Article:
A few weeks ago, the long-running manga series Naruto ended at chapter 700. And as it has been one of the most popular mainstream manga and anime of the past decade, I decided to read it—all 10,000+ pages of it.
But before we get down to the review proper, it's probably a good idea to tell you about my history with the franchise. I discovered Naruto in mid 2003 when, as a freshman in college, a friend gave me a set of burned CDs containing the first two dozen or so episodes. It didn't blow me away, but it was still a fun, cool little adventure. So when I ran out of episodes, I continued on by reading the manga. While I never read it week to week, I did read it in bursts until sometime in 2005 when I dropped the series hard and never looked back (a story for another time).
Still, even then, I planned to revisit Naruto when it finished (much as I intend to do with the similarly lengthy Shonen Jump manga Bleach). And now, after a nine-year break and with the benefit of a total read-through, it time to get down to what works and what doesn't.
Naruto is the story of battling ninjas, sure, but on the more personal level, it's a story of growing up. At the start, the main three characters, Naruto, Sakura, and Sasuke, are very much children. They go to school, have classes, and are assigned to their very first team as apprentices to a master ninja. Then the story transitions into their learning to be a team and facing conflicts in their local area before moving on to steadily grander threats.
Over the course of the approximately five years of the story (some of which are skipped in their entirety), all three struggle to overcome their respective pasts. For Naruto, it is a battle against all that comes with having been a lonely outcast for so long. For Sasuke, it is his inner battle with his need for revenge—to hunt down and kill the one who killed his entire clan. For Sakura, it's dealing with overcoming her feelings of love in order to do what is necessary. It's through facing these internal conflicts—as well as many external ones—that they enter into the realm of adulthood.
Better still, their growth toward maturity is always a gradual change and never a light switch. The events and revelations of the manga build on one another to shape the characters—especially when it comes to Sasuke.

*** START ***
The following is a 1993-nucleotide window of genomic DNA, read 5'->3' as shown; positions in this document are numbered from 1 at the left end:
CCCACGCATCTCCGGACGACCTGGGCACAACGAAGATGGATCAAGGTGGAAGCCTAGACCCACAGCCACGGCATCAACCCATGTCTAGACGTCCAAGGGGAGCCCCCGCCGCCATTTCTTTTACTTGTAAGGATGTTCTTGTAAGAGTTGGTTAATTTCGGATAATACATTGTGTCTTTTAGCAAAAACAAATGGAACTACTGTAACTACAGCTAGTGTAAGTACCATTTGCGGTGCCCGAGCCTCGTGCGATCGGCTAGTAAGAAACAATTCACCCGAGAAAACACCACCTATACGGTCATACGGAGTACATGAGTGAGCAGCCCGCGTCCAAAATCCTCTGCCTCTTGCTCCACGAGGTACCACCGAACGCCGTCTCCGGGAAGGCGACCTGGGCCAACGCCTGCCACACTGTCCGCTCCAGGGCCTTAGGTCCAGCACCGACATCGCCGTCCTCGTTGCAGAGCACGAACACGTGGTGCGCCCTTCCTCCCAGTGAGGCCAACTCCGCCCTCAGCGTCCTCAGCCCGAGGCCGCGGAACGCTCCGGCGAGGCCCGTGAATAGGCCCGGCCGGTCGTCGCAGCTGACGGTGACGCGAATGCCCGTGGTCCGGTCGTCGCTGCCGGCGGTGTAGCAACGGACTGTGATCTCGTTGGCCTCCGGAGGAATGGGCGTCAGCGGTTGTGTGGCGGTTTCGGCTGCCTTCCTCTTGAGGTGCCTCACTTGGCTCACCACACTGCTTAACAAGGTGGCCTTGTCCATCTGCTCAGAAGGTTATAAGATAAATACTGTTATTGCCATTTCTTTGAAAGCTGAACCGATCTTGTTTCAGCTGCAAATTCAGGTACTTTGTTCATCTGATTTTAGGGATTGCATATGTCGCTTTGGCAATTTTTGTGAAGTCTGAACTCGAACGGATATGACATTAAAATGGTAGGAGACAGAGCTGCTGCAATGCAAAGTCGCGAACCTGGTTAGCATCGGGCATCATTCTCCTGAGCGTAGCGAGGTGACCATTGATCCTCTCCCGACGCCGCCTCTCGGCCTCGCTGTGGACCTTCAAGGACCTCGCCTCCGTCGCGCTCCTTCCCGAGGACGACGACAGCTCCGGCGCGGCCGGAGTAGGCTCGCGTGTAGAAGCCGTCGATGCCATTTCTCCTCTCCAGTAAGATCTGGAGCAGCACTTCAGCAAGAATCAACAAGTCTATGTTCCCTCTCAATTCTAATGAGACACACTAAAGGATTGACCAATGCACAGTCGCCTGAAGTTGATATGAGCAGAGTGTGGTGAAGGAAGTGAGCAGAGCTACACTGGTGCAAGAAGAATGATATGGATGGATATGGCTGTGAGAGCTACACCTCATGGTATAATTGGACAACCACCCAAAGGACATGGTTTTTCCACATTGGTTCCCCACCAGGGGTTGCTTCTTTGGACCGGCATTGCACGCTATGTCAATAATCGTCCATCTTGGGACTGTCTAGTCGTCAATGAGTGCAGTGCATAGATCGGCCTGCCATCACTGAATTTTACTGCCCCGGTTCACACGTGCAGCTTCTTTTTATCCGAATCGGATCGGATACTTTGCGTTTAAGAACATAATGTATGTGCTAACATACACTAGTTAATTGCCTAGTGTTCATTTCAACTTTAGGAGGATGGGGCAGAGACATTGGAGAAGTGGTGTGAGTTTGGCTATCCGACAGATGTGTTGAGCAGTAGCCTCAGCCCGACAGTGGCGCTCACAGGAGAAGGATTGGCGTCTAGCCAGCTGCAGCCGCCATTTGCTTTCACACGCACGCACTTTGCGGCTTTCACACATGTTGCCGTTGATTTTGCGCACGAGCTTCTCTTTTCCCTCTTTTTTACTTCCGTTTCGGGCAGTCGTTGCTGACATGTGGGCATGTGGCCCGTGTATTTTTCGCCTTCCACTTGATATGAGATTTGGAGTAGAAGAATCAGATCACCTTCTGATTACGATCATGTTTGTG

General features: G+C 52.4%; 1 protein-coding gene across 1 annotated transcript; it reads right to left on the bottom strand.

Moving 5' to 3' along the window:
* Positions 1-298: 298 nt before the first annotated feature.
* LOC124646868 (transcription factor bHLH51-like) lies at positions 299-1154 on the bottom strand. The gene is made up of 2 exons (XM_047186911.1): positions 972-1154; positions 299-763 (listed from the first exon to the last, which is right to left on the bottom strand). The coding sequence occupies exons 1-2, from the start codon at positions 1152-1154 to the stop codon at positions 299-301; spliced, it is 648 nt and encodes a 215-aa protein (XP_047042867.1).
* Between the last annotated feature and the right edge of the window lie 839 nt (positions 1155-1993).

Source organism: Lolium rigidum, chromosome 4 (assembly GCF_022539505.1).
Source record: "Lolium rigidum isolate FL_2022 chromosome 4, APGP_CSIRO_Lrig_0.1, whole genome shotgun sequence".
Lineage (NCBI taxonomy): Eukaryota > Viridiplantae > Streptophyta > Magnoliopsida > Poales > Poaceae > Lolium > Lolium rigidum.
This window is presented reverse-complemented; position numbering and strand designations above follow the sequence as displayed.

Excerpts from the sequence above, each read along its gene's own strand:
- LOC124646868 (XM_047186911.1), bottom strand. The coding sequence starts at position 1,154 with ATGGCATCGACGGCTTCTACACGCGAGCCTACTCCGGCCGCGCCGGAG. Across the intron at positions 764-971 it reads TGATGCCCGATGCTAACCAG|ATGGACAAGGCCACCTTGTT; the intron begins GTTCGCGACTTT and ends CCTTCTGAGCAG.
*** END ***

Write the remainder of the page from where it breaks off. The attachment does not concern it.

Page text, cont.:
The main story of Naruto covers everything from life in a ninja school, ninja training, and a ninja tournament to an attack from ninja terrorists, a ninja kidnapping, and a giant ninja war. However, it's outside of the main plot that Naruto does its best work.
Free from the constraints of the main story, the side-story flashbacks are dark tales of life before Naruto's generation. The histories of Kakashi, the Fourth Hokage, the First Hokage, the Sannin, and Pain are all excellent little tales that pack more emotional punch than any part of the main plot. These are stories that carry far more in the way of tension and danger as, unlike in the main story, the worst can and often does happen—leaving friendships broken and friends dead.
What's even more interesting is how these tales not only flesh out the supporting cast but several also serve as a mirror tale to the lives of Naruto, Sasuke, and Sakura. Many deal with a love triangle of ninjas—a team of two boys and a girl. Some then deal with one of the three going down a dark path. Most include a loving mentor character who takes the three under wing to train them. Through these past tales, we are able to see how badly the relationship between Naruto, Sakura, and Sasuke could get without ever having to—necessarily—take it there.
Of course, it's not just the characters in the flashbacks that really shine in Naruto—the supporting cast is also full of awesome characters. There are ninjas that can fly, ninjas that can take over other people's bodies, ninjas that can heal grievous wounds, ninjas that can copy other ninjas' skills, ninjas that can raise the dead, ninjas that can turn into paper, ninjas that can control the sand or water or shadows or insects. Hell, there's even a ninja who is basically a superpowered Bruce Lee. With 700 chapters, there’s time for nearly every single character to be given a distinct personality and background—especially the ones that come into direct conflict with Naruto at one point or another.
Unfortunately, these characters are often established and then simply forgotten about as the story once again refocuses on Naruto, Sakura, or Sasuke. This is a bit of a double-edged sword as, more often than not, the side characters are more interesting than the main three—especially more so than Naruto himself.